Florida Spine & Pain Management Institute


Arm Pain

With a considerable number of factors contributing to arm pain, symptoms vary, depending on the injury or underlying cause of pain. Even so, a few common symptoms associated with arm pain are listed below:

  • Intense shooting pain
  • Difficulty gripping objects
  • Combined pain in the arm, back, and neck
  • Swelling in your hand or arm
  • Tingling or numbness
  • Hair or nail growth changes
  • Numbness, tingling
  • Redness
  • Swelling
  • Tenderness, sensitivity
  • Stiffness of joints
  • Pulsing or radiating pain

Arm pain is a broad term covering a multitude of conditions and possible disorders. Physiatrists are in a unique position to make important distinctions in the diagnosis of many types of arm pain. With extensive education and experience across multiple disciplines, physiatrists understand a wide variety of conditions relating to nerves, bones, joints, ligaments, muscles and tendons. Under the direction of a physiatrist, treatment for arm pain is not focused on one area or symptom—effective rehabilitation treats the whole body.

For many, arm pain is a result of repeated motion. Perhaps during a sport, weight lifting or repetitively reaching overhead at a job, it can occur. With four muscle-tendon groups located at the shoulder, there is the potential for rotator cuff tear or bicep tear. In turn, there may be a tear of the tendon attaching the chest muscle to the upper arm bone. With primary symptoms consisting of pain and weakness of the shoulder that radiates to the arm, initial assessment of the individual may involve imaging tests or ultrasound. While physiatrists take a functional approach with the goal of maximizing a patient’s level of mobility, addressing pain and inflammation is the first priority. To accomplish this, patients may be given anti-inflammatory medication, ice packs or steroid injections. In turn, the patient’s arm may be placed in a brace or sling to provide stability and rest.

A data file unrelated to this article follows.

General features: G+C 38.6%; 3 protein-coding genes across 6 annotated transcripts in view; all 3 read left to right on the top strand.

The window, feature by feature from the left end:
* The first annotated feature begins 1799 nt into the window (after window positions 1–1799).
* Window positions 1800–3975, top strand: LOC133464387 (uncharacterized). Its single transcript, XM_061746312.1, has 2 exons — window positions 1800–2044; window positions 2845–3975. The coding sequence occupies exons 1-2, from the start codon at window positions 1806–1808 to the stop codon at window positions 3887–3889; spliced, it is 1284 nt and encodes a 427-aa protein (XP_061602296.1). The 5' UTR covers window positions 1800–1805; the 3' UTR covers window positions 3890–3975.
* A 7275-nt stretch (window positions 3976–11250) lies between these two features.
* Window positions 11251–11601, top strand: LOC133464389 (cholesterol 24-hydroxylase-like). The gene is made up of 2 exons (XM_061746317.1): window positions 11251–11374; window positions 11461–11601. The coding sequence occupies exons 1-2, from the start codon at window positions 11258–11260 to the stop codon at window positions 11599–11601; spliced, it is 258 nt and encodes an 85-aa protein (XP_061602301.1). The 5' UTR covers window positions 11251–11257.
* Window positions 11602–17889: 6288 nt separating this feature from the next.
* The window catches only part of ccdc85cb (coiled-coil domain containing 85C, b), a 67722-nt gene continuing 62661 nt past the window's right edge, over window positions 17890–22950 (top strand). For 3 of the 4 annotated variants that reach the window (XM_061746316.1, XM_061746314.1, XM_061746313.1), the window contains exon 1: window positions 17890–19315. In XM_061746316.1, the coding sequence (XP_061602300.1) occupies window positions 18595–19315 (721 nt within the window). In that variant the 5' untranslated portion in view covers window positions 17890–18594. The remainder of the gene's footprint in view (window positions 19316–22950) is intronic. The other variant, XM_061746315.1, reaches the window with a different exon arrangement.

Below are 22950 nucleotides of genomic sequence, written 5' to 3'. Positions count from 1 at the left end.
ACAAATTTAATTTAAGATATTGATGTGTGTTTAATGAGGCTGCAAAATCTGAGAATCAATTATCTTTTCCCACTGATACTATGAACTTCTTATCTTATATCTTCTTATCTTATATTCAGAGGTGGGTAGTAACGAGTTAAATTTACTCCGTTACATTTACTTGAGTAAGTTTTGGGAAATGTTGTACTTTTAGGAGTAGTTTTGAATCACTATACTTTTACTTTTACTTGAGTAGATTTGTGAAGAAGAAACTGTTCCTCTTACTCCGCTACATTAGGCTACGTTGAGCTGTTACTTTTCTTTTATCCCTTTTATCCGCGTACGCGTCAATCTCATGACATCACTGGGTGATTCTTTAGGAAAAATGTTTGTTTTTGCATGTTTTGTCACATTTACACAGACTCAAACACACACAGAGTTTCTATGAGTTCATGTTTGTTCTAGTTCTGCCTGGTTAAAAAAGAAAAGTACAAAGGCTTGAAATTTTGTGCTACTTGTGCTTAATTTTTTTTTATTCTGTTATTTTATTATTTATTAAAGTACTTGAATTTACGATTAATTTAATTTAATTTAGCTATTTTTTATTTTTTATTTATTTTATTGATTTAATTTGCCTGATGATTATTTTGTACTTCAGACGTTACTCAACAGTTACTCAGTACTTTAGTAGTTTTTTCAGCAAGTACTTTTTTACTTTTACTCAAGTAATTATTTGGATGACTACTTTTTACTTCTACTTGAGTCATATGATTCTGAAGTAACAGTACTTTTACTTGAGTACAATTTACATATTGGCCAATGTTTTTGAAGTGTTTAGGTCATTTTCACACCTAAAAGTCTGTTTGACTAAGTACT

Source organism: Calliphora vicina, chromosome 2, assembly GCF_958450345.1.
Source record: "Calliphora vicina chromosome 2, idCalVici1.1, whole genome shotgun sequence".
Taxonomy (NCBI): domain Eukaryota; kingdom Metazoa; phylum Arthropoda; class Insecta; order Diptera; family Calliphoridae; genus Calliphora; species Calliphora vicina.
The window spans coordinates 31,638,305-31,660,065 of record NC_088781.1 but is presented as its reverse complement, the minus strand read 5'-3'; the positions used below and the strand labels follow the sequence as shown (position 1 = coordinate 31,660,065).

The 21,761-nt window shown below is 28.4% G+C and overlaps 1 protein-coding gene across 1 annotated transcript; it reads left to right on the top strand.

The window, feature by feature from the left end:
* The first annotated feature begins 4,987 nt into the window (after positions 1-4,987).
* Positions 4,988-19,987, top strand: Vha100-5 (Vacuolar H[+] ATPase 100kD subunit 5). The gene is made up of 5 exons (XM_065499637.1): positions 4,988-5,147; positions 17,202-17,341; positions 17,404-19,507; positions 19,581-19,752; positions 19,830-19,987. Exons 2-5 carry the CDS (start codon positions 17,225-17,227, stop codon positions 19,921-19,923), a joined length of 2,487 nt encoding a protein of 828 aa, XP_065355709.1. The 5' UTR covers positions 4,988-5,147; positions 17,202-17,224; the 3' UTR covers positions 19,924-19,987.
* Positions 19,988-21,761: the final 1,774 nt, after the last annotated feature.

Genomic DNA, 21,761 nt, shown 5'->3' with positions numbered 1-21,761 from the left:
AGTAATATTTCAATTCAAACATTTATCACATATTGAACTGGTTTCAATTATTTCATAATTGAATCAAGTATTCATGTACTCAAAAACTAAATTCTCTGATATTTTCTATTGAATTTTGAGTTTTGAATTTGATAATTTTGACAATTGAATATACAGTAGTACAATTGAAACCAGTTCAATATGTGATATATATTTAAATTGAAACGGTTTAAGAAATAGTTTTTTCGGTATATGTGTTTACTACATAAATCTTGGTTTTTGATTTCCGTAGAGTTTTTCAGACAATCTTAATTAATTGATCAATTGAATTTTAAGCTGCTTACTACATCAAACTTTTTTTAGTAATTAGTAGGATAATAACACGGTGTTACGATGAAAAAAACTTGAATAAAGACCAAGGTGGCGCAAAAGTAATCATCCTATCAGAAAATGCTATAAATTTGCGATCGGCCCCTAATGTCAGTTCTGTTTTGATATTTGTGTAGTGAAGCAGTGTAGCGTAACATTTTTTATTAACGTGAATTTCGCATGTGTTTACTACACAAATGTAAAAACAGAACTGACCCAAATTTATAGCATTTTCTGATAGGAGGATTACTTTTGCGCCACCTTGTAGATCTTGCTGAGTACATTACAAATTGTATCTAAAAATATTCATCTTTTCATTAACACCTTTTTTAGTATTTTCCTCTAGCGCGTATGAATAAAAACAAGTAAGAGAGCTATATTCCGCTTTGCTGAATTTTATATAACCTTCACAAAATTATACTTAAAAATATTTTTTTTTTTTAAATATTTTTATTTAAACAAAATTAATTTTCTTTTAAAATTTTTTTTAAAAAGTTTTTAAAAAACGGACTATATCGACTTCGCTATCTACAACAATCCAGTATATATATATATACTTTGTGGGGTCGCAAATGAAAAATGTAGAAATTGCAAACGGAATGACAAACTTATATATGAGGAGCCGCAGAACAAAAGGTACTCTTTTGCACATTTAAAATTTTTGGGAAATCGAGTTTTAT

Once pain and inflammation become managed, patients move forward with rehabilitation led by the physiatrist. In using a combination of non-surgical treatment methods, physiatrists learn pertinent diagnostic information regarding the patient’s condition. For instance, an individual’s arm pain may be due to a compressed nerve or abnormal neurodynamics, which is tension from impaired nerve function. Thus, physiatrists must remain objective as they consider multiple body systems and even psychological components that play a role in a patient’s pain.
The discomfort associated with arm pain is not always related to an arm injury. Spinal disorders or injuries in the upper back can create this pain.

Make an appointment today by contacting us at 407 499 0755.